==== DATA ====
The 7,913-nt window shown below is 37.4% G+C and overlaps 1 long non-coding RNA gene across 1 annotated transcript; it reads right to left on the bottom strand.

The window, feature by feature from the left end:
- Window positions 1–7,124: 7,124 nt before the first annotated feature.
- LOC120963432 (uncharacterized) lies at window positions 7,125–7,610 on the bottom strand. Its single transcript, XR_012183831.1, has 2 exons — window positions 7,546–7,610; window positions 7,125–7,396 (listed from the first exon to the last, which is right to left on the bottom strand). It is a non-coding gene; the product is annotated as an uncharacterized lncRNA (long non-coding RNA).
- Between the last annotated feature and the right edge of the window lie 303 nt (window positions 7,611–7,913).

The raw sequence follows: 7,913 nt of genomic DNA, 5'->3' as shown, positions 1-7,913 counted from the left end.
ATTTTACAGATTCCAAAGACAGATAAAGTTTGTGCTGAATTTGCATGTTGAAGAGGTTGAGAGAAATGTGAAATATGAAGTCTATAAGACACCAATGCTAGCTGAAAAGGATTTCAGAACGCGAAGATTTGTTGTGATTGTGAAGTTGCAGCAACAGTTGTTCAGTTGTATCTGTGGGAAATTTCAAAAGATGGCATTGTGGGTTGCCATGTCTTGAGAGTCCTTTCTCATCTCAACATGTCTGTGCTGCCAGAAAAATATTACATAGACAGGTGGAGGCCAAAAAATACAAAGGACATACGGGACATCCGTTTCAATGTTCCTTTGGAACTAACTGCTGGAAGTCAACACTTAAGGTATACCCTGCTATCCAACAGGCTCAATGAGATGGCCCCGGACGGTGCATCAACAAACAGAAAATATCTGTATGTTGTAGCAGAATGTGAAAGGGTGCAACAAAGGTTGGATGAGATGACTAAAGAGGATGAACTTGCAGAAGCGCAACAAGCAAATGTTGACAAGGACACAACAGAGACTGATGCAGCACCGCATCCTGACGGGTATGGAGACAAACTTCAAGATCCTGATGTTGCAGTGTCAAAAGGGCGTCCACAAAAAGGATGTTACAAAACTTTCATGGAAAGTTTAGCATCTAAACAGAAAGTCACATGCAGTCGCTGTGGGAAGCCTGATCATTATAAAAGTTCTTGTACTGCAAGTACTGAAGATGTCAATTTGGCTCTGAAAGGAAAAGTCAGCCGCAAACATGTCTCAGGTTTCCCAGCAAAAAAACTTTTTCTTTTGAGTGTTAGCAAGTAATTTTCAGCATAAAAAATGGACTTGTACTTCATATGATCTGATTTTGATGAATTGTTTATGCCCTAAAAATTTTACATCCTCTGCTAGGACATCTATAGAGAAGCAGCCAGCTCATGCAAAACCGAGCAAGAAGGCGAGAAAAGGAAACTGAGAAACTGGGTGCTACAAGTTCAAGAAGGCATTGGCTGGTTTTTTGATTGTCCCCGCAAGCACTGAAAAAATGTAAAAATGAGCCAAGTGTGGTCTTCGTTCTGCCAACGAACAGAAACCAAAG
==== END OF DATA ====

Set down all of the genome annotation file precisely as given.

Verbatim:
The 7,913-nt window shown below is 37.4% G+C and overlaps 1 long non-coding RNA gene across 1 annotated transcript; it reads right to left on the bottom strand.

The window, feature by feature from the left end:
- Window positions 1–7,124: 7,124 nt before the first annotated feature.
- LOC120963432 (uncharacterized) lies at window positions 7,125–7,610 on the bottom strand. Its single transcript, XR_012183831.1, has 2 exons — window positions 7,546–7,610; window positions 7,125–7,396 (listed from the first exon to the last, which is right to left on the bottom strand). It is a non-coding gene; the product is annotated as an uncharacterized lncRNA (long non-coding RNA).
- Between the last annotated feature and the right edge of the window lie 303 nt (window positions 7,611–7,913).

The raw sequence follows: 7,913 nt of genomic DNA, 5'->3' as shown, positions 1-7,913 counted from the left end.
ATTTTACAGATTCCAAAGACAGATAAAGTTTGTGCTGAATTTGCATGTTGAAGAGGTTGAGAGAAATGTGAAATATGAAGTCTATAAGACACCAATGCTAGCTGAAAAGGATTTCAGAACGCGAAGATTTGTTGTGATTGTGAAGTTGCAGCAACAGTTGTTCAGTTGTATCTGTGGGAAATTTCAAAAGATGGCATTGTGGGTTGCCATGTCTTGAGAGTCCTTTCTCATCTCAACATGTCTGTGCTGCCAGAAAAATATTACATAGACAGGTGGAGGCCAAAAAATACAAAGGACATACGGGACATCCGTTTCAATGTTCCTTTGGAACTAACTGCTGGAAGTCAACACTTAAGGTATACCCTGCTATCCAACAGGCTCAATGAGATGGCCCCGGACGGTGCATCAACAAACAGAAAATATCTGTATGTTGTAGCAGAATGTGAAAGGGTGCAACAAAGGTTGGATGAGATGACTAAAGAGGATGAACTTGCAGAAGCGCAACAAGCAAATGTTGACAAGGACACAACAGAGACTGATGCAGCACCGCATCCTGACGGGTATGGAGACAAACTTCAAGATCCTGATGTTGCAGTGTCAAAAGGGCGTCCACAAAAAGGATGTTACAAAACTTTCATGGAAAGTTTAGCATCTAAACAGAAAGTCACATGCAGTCGCTGTGGGAAGCCTGATCATTATAAAAGTTCTTGTACTGCAAGTACTGAAGATGTCAATTTGGCTCTGAAAGGAAAAGTCAGCCGCAAACATGTCTCAGGTTTCCCAGCAAAAAAACTTTTTCTTTTGAGTGTTAGCAAGTAATTTTCAGCATAAAAAATGGACTTGTACTTCATATGATCTGATTTTGATGAATTGTTTATGCCCTAAAAATTTTACATCCTCTGCTAGGACATCTATAGAGAAGCAGCCAGCTCATGCAAAACCGAGCAAGAAGGCGAGAAAAGGAAACTGAGAAACTGGGTGCTACAAGTTCAAGAAGGCATTGGCTGGTTTTTTGATTGTCCCCGCAAGCACTGAAAAAATGTAAAAATGAGCCAAGTGTGGTCTTCGTTCTGCCAACGAACAGAAACCAAAG